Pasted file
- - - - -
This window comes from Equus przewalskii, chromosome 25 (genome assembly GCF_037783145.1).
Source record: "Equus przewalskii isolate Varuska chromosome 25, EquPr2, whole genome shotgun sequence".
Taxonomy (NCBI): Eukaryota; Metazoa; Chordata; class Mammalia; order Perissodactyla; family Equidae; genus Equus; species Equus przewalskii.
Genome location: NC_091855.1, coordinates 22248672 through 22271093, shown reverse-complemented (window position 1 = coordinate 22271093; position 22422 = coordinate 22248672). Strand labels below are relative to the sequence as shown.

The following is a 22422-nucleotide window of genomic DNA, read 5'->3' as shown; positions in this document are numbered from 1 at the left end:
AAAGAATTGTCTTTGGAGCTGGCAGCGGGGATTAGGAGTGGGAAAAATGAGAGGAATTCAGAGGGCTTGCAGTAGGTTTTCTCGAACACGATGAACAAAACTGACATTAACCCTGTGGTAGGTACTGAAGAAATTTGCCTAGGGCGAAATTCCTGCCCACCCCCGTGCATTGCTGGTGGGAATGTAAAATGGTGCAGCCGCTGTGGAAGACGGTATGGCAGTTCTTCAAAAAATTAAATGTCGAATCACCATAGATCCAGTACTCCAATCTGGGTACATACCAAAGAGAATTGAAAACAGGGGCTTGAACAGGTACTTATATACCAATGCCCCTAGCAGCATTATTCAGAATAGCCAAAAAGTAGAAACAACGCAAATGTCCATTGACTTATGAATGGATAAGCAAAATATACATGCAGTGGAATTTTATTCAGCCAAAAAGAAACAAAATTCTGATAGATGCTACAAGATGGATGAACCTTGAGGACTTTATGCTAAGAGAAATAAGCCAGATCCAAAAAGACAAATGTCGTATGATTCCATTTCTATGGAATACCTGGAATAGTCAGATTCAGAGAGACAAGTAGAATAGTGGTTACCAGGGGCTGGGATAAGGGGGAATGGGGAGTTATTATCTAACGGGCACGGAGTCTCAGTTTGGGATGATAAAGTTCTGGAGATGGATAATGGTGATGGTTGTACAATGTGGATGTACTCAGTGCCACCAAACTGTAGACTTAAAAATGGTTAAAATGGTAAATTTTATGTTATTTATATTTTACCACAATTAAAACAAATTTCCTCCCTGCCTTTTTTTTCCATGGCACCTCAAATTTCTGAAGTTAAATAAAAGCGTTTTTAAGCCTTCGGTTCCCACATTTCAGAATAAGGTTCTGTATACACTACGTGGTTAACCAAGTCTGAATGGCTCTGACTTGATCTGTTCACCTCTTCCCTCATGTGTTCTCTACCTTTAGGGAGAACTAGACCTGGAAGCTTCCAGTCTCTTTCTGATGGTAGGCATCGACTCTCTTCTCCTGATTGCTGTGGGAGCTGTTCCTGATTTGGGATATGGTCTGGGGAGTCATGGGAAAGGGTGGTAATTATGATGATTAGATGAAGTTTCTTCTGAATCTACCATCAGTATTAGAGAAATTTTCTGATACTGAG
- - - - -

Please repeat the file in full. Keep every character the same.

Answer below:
This window comes from Equus przewalskii, chromosome 25 (genome assembly GCF_037783145.1).
Source record: "Equus przewalskii isolate Varuska chromosome 25, EquPr2, whole genome shotgun sequence".
Taxonomy (NCBI): Eukaryota; Metazoa; Chordata; class Mammalia; order Perissodactyla; family Equidae; genus Equus; species Equus przewalskii.
Genome location: NC_091855.1, coordinates 22248672 through 22271093, shown reverse-complemented (window position 1 = coordinate 22271093; position 22422 = coordinate 22248672). Strand labels below are relative to the sequence as shown.

The following is a 22422-nucleotide window of genomic DNA, read 5'->3' as shown; positions in this document are numbered from 1 at the left end:
AAAGAATTGTCTTTGGAGCTGGCAGCGGGGATTAGGAGTGGGAAAAATGAGAGGAATTCAGAGGGCTTGCAGTAGGTTTTCTCGAACACGATGAACAAAACTGACATTAACCCTGTGGTAGGTACTGAAGAAATTTGCCTAGGGCGAAATTCCTGCCCACCCCCGTGCATTGCTGGTGGGAATGTAAAATGGTGCAGCCGCTGTGGAAGACGGTATGGCAGTTCTTCAAAAAATTAAATGTCGAATCACCATAGATCCAGTACTCCAATCTGGGTACATACCAAAGAGAATTGAAAACAGGGGCTTGAACAGGTACTTATATACCAATGCCCCTAGCAGCATTATTCAGAATAGCCAAAAAGTAGAAACAACGCAAATGTCCATTGACTTATGAATGGATAAGCAAAATATACATGCAGTGGAATTTTATTCAGCCAAAAAGAAACAAAATTCTGATAGATGCTACAAGATGGATGAACCTTGAGGACTTTATGCTAAGAGAAATAAGCCAGATCCAAAAAGACAAATGTCGTATGATTCCATTTCTATGGAATACCTGGAATAGTCAGATTCAGAGAGACAAGTAGAATAGTGGTTACCAGGGGCTGGGATAAGGGGGAATGGGGAGTTATTATCTAACGGGCACGGAGTCTCAGTTTGGGATGATAAAGTTCTGGAGATGGATAATGGTGATGGTTGTACAATGTGGATGTACTCAGTGCCACCAAACTGTAGACTTAAAAATGGTTAAAATGGTAAATTTTATGTTATTTATATTTTACCACAATTAAAACAAATTTCCTCCCTGCCTTTTTTTTCCATGGCACCTCAAATTTCTGAAGTTAAATAAAAGCGTTTTTAAGCCTTCGGTTCCCACATTTCAGAATAAGGTTCTGTATACACTACGTGGTTAACCAAGTCTGAATGGCTCTGACTTGATCTGTTCACCTCTTCCCTCATGTGTTCTCTACCTTTAGGGAGAACTAGACCTGGAAGCTTCCAGTCTCTTTCTGATGGTAGGCATCGACTCTCTTCTCCTGATTGCTGTGGGAGCTGTTCCTGATTTGGGATATGGTCTGGGGAGTCATGGGAAAGGGTGGTAATTATGATGATTAGATGAAGTTTCTTCTGAATCTACCATCAGTATTAGAGAAATTTTCTGATACTGAG